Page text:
@code{keyboard-translate-table} (if applicable), before returning it
from @code{read-event}.
@c Emacs 19 feature
@defvar extra-keyboard-modifiers
This variable lets Lisp programs ``press'' the modifier keys on the
keyboard. The value is a character. Only the modifiers of the
......@@ -2755,7 +2747,6 @@ may return @code{t} when no input is available.
@end defun
@defvar last-input-event
@defvarx last-input-char
This variable records the last terminal input event read, whether
as part of a command or explicitly by a Lisp program.
......@@ -2774,8 +2765,6 @@ this expression) remains the value of @code{last-command-event}.
@result{} 49
@end group
@end example
The alias @code{last-input-char} is obsolete.
@end defvar
@defmac while-no-input body@dots{}
......
......@@ -3550,8 +3550,8 @@ Used to indicate buffer boundaries.
@itemx @code{vertical-bar}, @code{horizontal-bar}
Used for different types of fringe cursors.
@item @code{empty-line}, @code{question-mark}, @code{exclamation-mark}
Unused.
@item @code{empty-line}, @code{exclamation-mark}, @code{question-mark}, @code{exclamation-mark}
Not used by core Emacs features.
@end table
@noindent
......
......@@ -437,13 +437,11 @@ Emacs frames---the first frame, and subsequent frames. When using the X
Window System, you can get the same results by means of X resources
in many cases.
Setting this variable does not affect existing frames.
Setting this variable does not affect existing frames. Furthermore,
functions that display a buffer in a separate frame may override the
default parameters by supplying their own parameters.
@end defopt
Functions that display a buffer in a separate frame can override the
default parameters by supplying their own parameters. @xref{Definition
of special-display-frame-alist}.
If you invoke Emacs with command-line options that specify frame
appearance, those options take effect by adding elements to either
@code{initial-frame-alist} or @code{default-frame-alist}. Options
......
......@@ -120,14 +120,7 @@ The command loop runs this soon after @code{post-command-hook} (q.v.).
@item delete-terminal-functions
@xref{Multiple Terminals}.
@ignore
@item disabled-command-function
@xref{Disabling Commands}.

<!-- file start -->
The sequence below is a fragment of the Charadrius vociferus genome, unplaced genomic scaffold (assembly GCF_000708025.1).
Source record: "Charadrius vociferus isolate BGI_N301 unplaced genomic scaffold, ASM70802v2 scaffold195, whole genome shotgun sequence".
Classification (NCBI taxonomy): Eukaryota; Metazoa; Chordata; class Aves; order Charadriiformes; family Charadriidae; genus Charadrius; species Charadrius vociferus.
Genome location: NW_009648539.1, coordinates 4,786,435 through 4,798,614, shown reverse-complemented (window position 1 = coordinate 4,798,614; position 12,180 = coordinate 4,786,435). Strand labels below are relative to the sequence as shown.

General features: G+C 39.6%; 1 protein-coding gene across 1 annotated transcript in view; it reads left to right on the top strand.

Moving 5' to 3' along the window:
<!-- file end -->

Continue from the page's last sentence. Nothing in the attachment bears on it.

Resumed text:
@end ignore
@item display-buffer-function
@itemx pop-up-frame-function
@itemx special-display-function
@itemx split-window-preferred-function
@xref{Choosing Window Options}.
......@@ -272,7 +265,6 @@ deferred-action-function
input-method-function
load-read-function
load-source-file-function
macro-declaration-function
read-buffer-function
ring-bell-function
select-safe-coding-system-function
......
......@@ -307,11 +307,6 @@ This function returns the buffer that @var{marker} points into, or
@end example
@end defun
@defun buffer-has-markers-at position
This function returns @code{t} if one or more markers
point at position @var{position} in the current buffer.
@end defun
@node Marker Insertion Types
@section Marker Insertion Types
......
......@@ -1218,11 +1218,9 @@ Buffer name (default foo): @point{}
@end defun
@defopt read-buffer-function
This variable specifies how to read buffer names. The function is
called with the arguments passed to @code{read-buffer}. For example,
if you set this variable to @code{iswitchb-read-buffer}, all Emacs
commands that call @code{read-buffer} to read a buffer name will
actually use the @code{iswitchb} package to read it.
This variable, if non-@code{nil}, specifies a function for reading
buffer names. @code{read-buffer} calls this function instead of doing
its usual work, with the same arguments passed to @code{read-buffer}.
@end defopt
@defopt read-buffer-completion-ignore-case
......
......@@ -899,31 +899,34 @@ In Lisp programs, it is better to use @code{kill-new} or
@node Yanking
@subsection Yanking
Yanking means inserting text from the kill ring, but it does
not insert the text blindly. Yank commands and some other commands
use @code{insert-for-yank} to perform special processing on the
text that they copy into the buffer.
Yanking means inserting text from the kill ring, but it does not
insert the text blindly. The @code{yank} command, and related
commands, use @code{insert-for-yank} to perform special processing on
the text before it is inserted.
@defun insert-for-yank string
This function normally works like @code{insert} except that it doesn't
insert the text properties (@pxref{Text Properties}) in the list
variable @code{yank-excluded-properties}. However, if any part of
@var{string} has a non-@code{nil} @code{yank-handler} text property,
that property can do various special processing on that part of the
text being inserted.
This function works like @code{insert}, except that it processes the
text in @var{string} according to the @code{yank-handler} text